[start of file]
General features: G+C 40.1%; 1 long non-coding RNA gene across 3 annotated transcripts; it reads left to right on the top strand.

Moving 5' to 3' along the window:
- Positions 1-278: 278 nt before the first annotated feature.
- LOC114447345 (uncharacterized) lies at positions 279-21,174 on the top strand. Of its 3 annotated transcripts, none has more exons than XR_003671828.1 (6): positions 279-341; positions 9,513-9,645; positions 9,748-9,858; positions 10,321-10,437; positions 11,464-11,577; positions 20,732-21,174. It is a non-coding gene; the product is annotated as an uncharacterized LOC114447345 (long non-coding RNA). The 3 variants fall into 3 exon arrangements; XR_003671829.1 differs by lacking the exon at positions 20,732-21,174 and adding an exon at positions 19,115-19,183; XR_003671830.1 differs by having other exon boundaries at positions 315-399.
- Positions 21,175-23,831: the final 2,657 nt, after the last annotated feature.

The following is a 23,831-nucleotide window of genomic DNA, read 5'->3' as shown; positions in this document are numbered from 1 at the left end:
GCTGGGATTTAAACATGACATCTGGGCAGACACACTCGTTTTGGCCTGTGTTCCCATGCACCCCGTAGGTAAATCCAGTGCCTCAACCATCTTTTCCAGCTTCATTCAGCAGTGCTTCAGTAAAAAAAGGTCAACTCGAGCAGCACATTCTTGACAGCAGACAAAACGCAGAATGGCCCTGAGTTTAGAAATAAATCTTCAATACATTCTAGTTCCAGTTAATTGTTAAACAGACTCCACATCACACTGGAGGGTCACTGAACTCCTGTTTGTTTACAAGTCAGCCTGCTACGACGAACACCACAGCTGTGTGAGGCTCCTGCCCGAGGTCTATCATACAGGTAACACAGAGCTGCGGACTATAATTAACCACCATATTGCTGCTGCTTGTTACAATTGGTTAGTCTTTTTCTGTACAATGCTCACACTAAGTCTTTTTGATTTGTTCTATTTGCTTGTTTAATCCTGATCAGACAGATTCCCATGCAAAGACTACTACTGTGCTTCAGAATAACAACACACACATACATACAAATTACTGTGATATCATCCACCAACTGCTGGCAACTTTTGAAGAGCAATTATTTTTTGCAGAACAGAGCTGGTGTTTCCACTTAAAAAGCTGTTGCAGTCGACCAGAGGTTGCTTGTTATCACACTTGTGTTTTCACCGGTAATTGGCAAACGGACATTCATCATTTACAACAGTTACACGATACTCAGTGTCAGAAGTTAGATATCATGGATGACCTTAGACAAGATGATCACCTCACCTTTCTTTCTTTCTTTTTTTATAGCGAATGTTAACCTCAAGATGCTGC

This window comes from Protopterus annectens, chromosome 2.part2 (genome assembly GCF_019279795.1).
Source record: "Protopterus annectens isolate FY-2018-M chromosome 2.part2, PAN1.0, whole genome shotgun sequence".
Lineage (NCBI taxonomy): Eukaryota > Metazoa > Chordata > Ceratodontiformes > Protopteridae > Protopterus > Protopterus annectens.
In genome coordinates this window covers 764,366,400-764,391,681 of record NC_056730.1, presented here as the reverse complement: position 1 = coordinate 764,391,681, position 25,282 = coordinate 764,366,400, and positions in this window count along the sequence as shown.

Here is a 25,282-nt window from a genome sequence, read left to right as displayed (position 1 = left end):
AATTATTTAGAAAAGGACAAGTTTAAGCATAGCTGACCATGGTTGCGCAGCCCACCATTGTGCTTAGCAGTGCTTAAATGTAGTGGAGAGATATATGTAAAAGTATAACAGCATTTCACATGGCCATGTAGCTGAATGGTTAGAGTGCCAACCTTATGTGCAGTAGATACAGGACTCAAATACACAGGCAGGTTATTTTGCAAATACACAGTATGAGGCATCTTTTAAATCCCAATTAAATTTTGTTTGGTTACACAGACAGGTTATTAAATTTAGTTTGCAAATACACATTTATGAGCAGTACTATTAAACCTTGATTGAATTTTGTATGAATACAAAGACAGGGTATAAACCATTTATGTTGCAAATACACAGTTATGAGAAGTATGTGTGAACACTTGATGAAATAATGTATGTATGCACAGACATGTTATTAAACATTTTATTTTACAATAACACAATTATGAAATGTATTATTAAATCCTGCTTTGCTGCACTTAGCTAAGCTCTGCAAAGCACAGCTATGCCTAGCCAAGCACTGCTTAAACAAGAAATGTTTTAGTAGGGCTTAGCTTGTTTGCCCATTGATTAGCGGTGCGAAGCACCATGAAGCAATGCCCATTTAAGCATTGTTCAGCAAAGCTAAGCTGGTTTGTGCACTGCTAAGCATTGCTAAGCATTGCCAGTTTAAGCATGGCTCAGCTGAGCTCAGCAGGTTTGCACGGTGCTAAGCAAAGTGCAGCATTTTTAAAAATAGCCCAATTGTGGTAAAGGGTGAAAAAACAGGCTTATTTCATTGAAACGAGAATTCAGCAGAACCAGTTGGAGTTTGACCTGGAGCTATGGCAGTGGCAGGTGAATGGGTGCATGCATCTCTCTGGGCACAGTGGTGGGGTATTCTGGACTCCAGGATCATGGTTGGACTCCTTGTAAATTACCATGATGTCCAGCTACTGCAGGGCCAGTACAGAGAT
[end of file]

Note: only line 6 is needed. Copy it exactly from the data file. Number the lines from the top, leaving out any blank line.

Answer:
The following is a 23,831-nucleotide window of genomic DNA, read 5'->3' as shown; positions in this document are numbered from 1 at the left end: